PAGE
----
On International Day of Peace, 21 September, Professor Stefanie Kappler from our School of Government and International Affairs reflects on the politics of peace in relation to art and, in particular, the work of South African artist and activist Haroon Gunn-Salie.
In 2012 I travelled to South Africa shortly after what came to be known as the ‘Marikana massacre’. Thirty-four striking miners had been killed by police and security forces, with many more injured, at Lonmin’s Marikana platinum mine near Rustenburg. I distinctly remember the public outcry at this unnecessary and brutal act of violence. I witnessed a speech by Archbishop Desmond Tutu that left the audience (including myself) in chills about the state of democracy in South Africa and the violent aftermath of apartheid rule. As a Peace Studies scholar, I wondered about the lingering structures of violence in society, and the importance of addressing poverty and inequality in the search of just peace.
In 2018, South African artist and activist Haroon Gunn-Salie launched his art installation entitled “Senzenina” (“What have we done”) to commemorate the fate of the Marikana miners. Launched in New York, the installation depicts 17 headless miners, crouching and kneeling, in the midst of a soundscape the artist was able to recreate from the mine where the workers were shot. The installation was eventually also shown at London’s Frieze Festival – a deliberate move by the artist, given that the company running the Marikana mine, Lonmin, originated in imperial London. Perhaps the story of the miners is not a uniquely South African one: it connects to #BlackLivesMatter in the US and New York, where people would take the knee with the sculptures. It links to Lonmin in London, and perhaps even to places like Durham, which is home to a living history of mining and the associated strikes in the 1980s.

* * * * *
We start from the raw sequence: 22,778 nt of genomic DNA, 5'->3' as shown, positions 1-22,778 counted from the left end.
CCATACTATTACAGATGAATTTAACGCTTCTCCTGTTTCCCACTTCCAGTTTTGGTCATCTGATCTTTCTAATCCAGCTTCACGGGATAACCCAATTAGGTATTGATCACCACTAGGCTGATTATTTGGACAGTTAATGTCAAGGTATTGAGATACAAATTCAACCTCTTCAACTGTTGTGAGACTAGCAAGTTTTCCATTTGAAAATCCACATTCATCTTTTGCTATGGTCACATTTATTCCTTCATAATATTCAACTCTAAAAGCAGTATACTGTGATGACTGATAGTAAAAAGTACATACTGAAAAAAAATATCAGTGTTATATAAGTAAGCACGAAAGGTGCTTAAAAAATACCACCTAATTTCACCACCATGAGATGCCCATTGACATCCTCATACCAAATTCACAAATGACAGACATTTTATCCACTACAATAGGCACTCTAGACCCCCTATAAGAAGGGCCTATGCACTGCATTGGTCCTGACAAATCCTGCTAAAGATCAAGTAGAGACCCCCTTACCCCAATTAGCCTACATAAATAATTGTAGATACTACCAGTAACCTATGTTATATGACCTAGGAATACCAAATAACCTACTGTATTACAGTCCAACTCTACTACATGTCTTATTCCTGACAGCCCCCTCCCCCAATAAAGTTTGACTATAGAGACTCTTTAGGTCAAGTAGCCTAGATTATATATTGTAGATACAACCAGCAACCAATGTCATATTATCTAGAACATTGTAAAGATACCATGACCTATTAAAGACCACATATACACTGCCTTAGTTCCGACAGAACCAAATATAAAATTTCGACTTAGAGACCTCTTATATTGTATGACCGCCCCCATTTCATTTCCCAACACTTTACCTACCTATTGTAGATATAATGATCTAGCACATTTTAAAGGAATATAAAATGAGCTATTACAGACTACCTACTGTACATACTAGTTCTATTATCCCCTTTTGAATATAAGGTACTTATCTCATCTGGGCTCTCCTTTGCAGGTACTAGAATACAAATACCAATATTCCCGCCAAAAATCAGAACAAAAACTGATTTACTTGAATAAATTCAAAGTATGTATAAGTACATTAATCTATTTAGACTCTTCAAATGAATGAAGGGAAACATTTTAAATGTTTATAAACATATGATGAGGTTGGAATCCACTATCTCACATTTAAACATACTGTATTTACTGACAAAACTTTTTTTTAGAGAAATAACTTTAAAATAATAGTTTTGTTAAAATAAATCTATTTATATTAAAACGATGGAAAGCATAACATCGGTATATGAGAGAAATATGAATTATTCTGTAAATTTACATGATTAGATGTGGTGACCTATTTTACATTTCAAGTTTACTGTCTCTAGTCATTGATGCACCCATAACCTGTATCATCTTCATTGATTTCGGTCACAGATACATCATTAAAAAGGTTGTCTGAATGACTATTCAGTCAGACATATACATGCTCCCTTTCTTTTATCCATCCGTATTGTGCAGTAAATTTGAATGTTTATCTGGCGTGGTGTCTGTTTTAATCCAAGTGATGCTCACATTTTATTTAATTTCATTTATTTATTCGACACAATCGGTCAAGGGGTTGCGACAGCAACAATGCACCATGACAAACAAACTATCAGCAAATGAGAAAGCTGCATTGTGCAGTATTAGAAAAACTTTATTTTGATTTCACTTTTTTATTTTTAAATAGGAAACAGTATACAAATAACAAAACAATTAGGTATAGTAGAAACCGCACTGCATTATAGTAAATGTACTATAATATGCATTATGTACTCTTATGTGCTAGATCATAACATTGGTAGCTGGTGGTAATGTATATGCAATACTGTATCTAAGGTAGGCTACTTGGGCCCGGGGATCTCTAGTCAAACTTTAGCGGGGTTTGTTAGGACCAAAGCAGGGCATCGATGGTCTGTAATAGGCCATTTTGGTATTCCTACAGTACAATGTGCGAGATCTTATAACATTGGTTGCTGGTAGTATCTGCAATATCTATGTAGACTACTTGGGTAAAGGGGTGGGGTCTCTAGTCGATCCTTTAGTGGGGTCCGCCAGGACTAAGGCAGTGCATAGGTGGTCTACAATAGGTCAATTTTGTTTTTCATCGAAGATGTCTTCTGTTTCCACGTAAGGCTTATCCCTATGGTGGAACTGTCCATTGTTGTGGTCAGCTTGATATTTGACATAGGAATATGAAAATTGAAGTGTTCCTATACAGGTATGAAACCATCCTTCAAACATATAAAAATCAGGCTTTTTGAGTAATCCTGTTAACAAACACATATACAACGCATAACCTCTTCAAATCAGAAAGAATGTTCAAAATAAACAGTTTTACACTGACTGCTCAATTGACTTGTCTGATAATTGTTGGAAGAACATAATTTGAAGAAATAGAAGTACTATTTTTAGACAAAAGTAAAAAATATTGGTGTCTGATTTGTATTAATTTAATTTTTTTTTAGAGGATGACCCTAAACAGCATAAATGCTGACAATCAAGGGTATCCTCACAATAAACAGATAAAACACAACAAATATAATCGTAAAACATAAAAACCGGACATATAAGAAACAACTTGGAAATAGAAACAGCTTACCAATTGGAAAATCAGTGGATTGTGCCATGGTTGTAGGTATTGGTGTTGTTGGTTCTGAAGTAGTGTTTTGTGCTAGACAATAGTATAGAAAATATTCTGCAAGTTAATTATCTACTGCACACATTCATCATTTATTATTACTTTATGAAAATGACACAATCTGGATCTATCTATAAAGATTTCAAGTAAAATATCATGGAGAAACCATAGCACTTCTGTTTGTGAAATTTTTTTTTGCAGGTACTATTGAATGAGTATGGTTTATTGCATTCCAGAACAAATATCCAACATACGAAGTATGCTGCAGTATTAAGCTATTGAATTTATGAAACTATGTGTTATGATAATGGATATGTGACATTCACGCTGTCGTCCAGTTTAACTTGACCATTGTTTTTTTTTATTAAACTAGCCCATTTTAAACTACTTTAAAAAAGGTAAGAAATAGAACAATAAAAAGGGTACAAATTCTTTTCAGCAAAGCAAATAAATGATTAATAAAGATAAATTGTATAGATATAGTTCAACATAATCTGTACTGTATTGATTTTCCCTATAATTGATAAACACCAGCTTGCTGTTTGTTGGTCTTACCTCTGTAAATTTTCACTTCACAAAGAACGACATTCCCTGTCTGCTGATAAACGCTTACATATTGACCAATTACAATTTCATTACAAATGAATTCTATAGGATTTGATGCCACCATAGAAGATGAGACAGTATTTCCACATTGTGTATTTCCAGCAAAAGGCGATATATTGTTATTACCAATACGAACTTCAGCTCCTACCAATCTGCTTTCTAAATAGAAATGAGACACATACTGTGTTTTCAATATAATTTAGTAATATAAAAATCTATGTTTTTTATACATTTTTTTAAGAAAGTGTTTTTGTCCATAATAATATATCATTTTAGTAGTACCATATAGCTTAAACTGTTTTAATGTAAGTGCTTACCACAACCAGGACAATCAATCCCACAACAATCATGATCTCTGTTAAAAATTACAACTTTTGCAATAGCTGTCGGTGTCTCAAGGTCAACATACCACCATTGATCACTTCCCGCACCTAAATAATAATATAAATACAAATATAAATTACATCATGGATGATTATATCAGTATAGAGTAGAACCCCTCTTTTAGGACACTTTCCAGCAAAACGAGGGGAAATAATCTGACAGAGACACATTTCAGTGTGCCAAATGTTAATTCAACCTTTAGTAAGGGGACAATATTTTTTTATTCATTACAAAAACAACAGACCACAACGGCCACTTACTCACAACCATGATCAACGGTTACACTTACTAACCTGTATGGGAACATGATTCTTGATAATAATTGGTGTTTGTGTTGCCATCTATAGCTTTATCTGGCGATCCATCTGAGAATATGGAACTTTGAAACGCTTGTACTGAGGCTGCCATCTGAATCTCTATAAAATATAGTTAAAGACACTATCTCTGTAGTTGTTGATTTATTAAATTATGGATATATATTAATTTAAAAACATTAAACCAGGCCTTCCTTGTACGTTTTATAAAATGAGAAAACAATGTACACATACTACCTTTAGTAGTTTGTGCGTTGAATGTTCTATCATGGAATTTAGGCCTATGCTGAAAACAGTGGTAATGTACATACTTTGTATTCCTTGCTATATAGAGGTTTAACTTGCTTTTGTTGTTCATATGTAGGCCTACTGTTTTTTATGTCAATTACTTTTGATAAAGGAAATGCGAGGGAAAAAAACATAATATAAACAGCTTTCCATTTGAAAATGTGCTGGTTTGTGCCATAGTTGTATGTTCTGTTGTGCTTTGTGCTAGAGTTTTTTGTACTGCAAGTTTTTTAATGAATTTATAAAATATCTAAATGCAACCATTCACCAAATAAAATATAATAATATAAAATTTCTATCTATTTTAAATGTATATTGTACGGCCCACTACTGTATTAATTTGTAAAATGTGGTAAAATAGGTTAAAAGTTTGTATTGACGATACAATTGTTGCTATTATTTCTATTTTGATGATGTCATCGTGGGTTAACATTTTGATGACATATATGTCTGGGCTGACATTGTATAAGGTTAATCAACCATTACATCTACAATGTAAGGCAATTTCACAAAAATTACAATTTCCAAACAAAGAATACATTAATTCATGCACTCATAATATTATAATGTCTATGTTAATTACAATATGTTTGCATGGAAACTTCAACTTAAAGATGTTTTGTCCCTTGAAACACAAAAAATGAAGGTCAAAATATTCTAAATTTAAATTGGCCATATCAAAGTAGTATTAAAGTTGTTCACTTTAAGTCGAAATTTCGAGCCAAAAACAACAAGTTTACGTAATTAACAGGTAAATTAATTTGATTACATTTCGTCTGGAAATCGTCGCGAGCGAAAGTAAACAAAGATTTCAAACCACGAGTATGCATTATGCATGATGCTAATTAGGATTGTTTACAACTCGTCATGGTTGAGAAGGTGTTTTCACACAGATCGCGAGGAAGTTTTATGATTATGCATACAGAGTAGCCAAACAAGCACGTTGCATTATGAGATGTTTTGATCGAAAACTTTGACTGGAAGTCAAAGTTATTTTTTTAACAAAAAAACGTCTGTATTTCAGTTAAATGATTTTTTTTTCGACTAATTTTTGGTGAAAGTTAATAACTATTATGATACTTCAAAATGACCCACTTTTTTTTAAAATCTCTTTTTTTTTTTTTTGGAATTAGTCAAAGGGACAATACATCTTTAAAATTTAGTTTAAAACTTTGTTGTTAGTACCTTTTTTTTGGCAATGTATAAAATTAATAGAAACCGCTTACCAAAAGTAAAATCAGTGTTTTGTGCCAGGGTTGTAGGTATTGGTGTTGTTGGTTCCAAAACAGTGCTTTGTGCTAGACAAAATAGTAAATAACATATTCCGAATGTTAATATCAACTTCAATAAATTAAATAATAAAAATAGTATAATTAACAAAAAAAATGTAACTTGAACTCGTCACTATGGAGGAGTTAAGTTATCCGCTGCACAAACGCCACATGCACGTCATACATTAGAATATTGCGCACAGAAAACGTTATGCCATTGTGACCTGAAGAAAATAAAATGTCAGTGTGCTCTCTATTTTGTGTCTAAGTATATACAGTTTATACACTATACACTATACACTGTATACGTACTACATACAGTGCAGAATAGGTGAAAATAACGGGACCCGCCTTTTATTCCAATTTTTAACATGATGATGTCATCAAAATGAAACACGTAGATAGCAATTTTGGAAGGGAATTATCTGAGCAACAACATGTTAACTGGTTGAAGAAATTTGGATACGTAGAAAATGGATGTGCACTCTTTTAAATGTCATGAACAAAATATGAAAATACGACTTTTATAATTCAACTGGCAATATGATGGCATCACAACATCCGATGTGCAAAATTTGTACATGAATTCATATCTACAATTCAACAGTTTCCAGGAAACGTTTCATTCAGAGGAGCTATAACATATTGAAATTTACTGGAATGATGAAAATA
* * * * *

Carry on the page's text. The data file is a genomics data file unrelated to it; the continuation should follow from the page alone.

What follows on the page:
Senzenina tells us about these global connections and makes us think about our own complicity with histories of violence. Who is to be held accountable for the violence that emerges from a context shaped by colonial violence and global forms of inequality?
I am curious about the power of artwork, such as Gunn-Salie’s, in the politics of peace. Senzenina tells us about the layers through which political violence materialises, and it is a call for the audience to acknowledge, confront and engage. It asks us to explore the meaning of peace and democracy in the presence of poverty and inequality. Does peace mean anything without justice, dignity and equality? And how can we remember the victims of the massacre in a way that suggests meaningful and just ways of addressing legacies of violence?
Senzenina is perhaps a call for us all to think about such questions. Like other art installations, it is constrained by the public platforms it is given and it cannot do the political work for us. But it can make us think about how violence is transnationally connected and build networks of solidarity that help us consider peace in an inclusive, connected way.